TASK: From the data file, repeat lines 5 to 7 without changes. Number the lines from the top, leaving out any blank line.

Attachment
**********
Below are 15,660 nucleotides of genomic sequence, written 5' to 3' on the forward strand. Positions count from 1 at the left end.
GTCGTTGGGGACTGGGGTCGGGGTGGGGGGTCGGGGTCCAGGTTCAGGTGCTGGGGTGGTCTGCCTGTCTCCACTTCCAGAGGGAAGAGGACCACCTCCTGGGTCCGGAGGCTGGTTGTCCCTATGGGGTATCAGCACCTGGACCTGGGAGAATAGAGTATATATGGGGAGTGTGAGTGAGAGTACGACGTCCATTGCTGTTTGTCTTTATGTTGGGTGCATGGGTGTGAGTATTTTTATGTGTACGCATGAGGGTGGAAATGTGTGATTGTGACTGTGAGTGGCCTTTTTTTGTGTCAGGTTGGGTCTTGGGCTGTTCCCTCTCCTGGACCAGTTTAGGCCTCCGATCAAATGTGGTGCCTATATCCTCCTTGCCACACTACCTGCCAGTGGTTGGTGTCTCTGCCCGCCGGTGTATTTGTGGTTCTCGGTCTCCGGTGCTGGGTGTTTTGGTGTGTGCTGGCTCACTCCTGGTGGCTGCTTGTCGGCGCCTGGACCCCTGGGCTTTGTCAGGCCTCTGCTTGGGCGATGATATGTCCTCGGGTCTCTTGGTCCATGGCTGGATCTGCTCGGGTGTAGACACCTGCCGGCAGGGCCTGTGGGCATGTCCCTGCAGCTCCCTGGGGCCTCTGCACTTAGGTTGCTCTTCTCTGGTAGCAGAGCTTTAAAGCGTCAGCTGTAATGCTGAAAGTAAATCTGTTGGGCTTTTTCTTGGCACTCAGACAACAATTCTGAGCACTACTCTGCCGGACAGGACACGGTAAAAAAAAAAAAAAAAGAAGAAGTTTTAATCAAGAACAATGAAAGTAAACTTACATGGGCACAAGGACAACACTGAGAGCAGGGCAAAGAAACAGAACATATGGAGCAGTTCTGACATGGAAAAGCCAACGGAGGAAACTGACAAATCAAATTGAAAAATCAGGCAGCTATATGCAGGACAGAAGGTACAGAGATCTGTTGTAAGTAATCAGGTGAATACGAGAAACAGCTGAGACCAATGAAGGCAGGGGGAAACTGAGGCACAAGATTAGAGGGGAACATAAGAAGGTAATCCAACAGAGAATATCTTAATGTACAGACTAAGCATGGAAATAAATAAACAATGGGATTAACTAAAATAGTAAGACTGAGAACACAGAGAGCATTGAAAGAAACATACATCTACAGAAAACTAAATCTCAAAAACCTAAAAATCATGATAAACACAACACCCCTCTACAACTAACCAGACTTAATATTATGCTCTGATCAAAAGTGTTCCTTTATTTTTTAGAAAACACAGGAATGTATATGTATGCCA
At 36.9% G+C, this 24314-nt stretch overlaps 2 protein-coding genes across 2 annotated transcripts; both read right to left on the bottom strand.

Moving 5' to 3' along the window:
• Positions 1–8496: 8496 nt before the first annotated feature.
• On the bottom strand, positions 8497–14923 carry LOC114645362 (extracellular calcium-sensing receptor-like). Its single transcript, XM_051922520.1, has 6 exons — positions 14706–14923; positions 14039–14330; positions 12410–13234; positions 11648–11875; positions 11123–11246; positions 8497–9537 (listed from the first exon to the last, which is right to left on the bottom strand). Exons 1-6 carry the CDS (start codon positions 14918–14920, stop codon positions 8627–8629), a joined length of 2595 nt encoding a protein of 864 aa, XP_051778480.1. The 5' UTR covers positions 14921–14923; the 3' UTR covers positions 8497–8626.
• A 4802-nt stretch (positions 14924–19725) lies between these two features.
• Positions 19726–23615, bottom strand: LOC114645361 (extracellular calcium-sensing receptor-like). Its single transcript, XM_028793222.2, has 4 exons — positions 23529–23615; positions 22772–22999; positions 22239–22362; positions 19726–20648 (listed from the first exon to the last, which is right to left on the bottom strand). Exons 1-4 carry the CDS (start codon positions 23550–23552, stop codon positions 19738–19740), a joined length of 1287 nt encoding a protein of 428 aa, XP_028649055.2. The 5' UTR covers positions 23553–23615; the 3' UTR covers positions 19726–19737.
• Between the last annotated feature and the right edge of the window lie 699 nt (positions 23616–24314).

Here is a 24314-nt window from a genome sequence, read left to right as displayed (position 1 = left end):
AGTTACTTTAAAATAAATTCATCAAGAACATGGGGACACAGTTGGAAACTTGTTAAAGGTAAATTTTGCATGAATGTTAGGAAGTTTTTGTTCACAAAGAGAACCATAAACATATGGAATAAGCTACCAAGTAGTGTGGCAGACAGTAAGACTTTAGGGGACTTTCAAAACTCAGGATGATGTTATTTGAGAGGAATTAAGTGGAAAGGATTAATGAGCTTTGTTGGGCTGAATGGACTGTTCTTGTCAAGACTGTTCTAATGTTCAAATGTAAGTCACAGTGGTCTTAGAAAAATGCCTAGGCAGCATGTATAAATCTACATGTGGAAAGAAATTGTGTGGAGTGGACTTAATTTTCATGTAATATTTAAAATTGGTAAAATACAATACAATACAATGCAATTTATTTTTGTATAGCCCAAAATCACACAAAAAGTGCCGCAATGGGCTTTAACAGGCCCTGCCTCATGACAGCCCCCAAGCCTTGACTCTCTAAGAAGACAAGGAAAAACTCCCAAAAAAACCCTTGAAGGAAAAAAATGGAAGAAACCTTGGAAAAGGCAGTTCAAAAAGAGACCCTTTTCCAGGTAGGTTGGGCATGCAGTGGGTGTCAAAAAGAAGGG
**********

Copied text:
• Positions 1–8496: 8496 nt before the first annotated feature.
• On the bottom strand, positions 8497–14923 carry LOC114645362 (extracellular calcium-sensing receptor-like). Its single transcript, XM_051922520.1, has 6 exons — positions 14706–14923; positions 14039–14330; positions 12410–13234; positions 11648–11875; positions 11123–11246; positions 8497–9537 (listed from the first exon to the last, which is right to left on the bottom strand). Exons 1-6 carry the CDS (start codon positions 14918–14920, stop codon positions 8627–8629), a joined length of 2595 nt encoding a protein of 864 aa, XP_051778480.1. The 5' UTR covers positions 14921–14923; the 3' UTR covers positions 8497–8626.
• A 4802-nt stretch (positions 14924–19725) lies between these two features.